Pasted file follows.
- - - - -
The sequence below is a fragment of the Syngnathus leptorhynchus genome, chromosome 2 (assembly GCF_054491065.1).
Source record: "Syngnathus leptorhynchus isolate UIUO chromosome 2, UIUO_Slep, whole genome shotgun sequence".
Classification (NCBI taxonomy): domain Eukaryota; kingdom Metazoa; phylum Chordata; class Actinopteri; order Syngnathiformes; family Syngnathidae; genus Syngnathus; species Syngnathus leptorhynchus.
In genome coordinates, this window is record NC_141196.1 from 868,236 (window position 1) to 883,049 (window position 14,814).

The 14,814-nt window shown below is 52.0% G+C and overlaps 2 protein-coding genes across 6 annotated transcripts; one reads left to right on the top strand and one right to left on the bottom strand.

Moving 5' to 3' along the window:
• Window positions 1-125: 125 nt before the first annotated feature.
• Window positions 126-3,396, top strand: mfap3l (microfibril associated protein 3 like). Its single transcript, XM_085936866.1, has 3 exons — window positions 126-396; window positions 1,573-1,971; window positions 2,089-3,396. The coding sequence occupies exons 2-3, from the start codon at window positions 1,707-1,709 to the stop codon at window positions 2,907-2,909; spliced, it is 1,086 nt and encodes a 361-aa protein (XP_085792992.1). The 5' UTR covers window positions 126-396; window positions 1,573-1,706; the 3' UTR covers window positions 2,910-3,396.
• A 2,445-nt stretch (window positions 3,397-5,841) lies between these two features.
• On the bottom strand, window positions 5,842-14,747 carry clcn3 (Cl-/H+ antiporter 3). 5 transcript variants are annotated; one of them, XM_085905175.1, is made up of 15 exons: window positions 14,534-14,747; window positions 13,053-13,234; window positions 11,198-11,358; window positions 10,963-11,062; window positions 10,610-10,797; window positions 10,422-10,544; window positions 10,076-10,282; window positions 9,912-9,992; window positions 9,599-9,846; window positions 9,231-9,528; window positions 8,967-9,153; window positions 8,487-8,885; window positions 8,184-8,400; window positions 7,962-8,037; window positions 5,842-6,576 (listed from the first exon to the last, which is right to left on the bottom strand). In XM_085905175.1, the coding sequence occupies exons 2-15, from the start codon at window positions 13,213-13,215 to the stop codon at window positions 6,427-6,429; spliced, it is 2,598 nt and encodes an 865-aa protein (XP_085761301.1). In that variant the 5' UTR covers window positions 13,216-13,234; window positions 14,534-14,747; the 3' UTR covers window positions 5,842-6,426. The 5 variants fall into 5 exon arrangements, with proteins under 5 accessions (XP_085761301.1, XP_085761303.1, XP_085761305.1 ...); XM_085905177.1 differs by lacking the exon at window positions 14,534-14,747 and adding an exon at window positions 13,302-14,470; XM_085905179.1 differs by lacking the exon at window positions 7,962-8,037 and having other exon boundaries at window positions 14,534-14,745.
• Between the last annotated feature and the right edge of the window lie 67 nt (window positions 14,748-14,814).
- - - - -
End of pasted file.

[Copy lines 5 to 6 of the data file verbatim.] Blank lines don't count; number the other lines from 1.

The 14,814-nt window shown below is 52.0% G+C and overlaps 2 protein-coding genes across 6 annotated transcripts; one reads left to right on the top strand and one right to left on the bottom strand.

Moving 5' to 3' along the window: